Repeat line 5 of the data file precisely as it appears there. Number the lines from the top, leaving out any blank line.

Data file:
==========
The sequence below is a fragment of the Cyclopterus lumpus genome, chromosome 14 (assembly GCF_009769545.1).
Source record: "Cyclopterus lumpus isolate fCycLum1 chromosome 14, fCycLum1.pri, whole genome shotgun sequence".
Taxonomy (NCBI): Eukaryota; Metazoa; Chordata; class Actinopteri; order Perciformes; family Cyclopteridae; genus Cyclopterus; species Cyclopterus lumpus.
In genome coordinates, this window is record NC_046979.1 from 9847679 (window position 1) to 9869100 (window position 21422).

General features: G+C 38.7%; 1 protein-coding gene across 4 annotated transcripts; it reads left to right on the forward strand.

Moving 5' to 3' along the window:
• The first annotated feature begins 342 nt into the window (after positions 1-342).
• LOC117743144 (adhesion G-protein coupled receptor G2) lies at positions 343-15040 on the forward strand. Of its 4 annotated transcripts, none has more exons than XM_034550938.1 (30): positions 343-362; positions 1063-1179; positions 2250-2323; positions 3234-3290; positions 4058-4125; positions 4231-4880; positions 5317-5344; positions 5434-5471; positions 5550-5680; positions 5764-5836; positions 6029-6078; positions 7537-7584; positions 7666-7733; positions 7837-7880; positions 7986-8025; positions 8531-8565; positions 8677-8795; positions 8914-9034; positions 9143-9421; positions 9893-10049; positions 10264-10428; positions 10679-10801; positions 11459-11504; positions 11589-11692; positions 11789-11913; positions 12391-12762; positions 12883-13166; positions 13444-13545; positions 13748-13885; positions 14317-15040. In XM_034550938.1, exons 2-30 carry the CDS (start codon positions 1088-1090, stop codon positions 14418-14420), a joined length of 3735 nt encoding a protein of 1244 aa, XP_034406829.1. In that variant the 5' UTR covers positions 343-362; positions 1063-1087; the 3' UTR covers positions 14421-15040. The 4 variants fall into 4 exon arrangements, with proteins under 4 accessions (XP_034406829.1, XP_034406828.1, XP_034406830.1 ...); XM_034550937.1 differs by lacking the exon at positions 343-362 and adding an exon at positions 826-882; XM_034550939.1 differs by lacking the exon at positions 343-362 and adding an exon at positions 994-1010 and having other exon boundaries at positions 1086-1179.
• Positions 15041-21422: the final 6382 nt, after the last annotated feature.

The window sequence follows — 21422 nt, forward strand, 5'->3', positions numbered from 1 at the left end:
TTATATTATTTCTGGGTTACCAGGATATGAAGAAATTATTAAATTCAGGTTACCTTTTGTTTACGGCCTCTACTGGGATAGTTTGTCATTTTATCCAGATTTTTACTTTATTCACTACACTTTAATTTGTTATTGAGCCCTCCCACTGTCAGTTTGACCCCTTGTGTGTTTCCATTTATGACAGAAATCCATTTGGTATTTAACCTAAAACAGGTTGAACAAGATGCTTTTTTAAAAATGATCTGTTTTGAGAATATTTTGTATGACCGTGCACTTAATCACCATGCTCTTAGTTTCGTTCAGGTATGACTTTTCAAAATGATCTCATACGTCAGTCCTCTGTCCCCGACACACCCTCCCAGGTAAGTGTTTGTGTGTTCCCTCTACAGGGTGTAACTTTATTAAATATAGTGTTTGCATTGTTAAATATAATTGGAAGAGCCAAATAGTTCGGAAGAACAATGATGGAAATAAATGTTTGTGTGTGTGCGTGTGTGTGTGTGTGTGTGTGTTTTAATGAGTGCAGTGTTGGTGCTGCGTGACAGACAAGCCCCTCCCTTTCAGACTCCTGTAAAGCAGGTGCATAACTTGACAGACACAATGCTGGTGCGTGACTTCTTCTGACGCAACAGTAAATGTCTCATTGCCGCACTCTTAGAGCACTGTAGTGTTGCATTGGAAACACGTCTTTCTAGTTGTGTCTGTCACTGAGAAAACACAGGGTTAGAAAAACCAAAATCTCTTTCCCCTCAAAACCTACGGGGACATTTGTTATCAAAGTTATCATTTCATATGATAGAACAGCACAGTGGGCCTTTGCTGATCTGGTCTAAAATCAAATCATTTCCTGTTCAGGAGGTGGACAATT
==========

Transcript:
General features: G+C 38.7%; 1 protein-coding gene across 4 annotated transcripts; it reads left to right on the forward strand.